Operative Management Of Pediatric Renovascular Hypertension
Frank M. Davis, MD1, Jonathan Eliason, MD1, Zubin Modi, MD1, Sahira Kazanjian, MD1, Dawn Coleman, MD2.
1University of Michigan, Ann Arbor, MI, USA, 2University of Michigan Pediatric Renovascular Hypertension Center, Ann Arbor, MI, USA.
DEMOGRAPHICS: An 8 year-old male was transferred from an international medical center to a United States tertiary referral center with a longstanding history of renovascular hypertension and new onset acute kidney injury (AKI) requiring emergent dialysis.
HISTORY: To review, the patient suffered presumed hemolytic uremic syndrome managed by eculizumab therapy at 2 months of age which resulted in chronic kidney disease. He was initially managed during his childhood on a multi-drug regimen for his renovascular hypertension. Outside hospital work-up demonstrated a dysfunctional right kidney, for which right nephrectomy was performed. Hypertension failed to improve, and he was left with a single kidney and a GFR of 90 ml/min/m2. Approximately two years following nephrectomy, and one month prior to his transfer, he presented with a viral respiratory illness and malignant hypertension with anuric AKI requiring emergent dialysis. Angiogram demonstrated abdominal aortic coarctation with occlusion of the proximal left renal artery and reconstitution of the mid-artery (Figure 1). Given his medical complexity and need for specialized surgical correction he was transferred for further operative management.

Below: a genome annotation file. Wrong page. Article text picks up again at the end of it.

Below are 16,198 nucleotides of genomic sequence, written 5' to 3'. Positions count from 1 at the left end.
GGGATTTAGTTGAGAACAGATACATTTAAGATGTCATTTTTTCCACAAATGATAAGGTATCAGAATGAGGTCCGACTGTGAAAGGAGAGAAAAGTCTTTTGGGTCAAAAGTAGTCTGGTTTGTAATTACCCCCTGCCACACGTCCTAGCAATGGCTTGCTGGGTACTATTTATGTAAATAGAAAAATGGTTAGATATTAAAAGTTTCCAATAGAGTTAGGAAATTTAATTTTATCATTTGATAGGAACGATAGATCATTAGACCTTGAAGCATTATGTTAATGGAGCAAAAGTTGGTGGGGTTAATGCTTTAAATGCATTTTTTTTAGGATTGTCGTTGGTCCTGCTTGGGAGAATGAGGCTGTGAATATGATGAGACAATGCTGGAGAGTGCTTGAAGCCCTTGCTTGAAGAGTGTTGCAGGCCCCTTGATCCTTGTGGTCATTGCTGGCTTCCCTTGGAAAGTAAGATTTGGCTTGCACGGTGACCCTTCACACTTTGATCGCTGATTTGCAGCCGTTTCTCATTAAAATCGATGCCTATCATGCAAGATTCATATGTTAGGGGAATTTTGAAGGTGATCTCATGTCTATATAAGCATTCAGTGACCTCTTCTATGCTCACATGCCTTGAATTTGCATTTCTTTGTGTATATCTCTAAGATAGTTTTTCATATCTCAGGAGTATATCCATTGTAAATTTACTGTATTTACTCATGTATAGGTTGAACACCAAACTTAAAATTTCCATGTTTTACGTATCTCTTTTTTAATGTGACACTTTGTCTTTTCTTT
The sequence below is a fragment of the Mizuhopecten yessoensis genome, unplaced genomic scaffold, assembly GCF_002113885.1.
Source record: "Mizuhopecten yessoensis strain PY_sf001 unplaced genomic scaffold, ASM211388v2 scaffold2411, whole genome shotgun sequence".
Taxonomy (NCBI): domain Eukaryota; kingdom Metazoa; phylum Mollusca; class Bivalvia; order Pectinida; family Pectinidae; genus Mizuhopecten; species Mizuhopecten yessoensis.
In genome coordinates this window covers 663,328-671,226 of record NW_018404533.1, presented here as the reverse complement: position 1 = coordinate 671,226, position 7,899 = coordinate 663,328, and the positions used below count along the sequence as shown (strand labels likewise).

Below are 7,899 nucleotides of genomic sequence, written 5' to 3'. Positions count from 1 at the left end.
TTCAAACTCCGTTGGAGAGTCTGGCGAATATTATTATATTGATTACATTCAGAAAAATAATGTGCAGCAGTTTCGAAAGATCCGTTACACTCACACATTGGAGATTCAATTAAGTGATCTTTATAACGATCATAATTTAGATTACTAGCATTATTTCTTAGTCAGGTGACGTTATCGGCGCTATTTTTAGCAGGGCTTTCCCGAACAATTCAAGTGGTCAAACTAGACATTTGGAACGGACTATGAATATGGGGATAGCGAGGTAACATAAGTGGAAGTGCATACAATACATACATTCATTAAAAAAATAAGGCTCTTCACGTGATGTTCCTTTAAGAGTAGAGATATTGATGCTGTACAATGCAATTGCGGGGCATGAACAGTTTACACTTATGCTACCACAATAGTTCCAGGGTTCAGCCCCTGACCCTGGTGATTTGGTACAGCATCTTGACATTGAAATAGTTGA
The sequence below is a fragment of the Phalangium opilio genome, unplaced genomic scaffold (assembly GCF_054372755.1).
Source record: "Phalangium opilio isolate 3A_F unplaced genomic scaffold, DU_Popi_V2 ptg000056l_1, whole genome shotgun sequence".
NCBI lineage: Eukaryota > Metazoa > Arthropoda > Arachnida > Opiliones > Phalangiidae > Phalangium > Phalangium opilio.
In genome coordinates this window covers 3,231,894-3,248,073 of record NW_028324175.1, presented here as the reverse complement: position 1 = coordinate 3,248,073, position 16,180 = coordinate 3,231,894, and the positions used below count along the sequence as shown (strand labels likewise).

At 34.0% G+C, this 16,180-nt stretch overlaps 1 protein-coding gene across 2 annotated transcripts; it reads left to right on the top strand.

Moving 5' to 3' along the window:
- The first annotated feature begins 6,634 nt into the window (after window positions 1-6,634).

PLAN: Following medical optimization of his five-drug antihypertensive regimen and dialysis needs, the patient underwent single stage aortic and left renal artery revascularization through a transverse supraumbilical incision via patch aortoplasty and left renal artery reimplantation. This required a 36 minute supra-SMA aortic cross clamp. There were no post-operative complications. The child was maintained on anti-platelet therapy following reconstruction, and completion angiogram demonstrated patent reconstruction with normal flow patterns and indexes on renal duplex. At the time of discharge from the hospital, his blood pressure was controlled on a three-drug oral regimen, and he was off dialysis with a stable creatine (0.71 mg/dL).
DISCUSSION: Renovascular hypertension associated with renal artery and abdominal aortic narrowing is the third most common cause of pediatric hypertension. Left untreated, children may experience major cardiopulmonary complications, stroke, renal failure, and death. While correction of abdominal coarctation may successfully optimize candidacy for future transplantation for end-stage renal disease, salvage renal revascularization can successfully accomplish restoration of renal function and should be considered for appropriately selected patients at high volume multidisciplinary centers of excellence.
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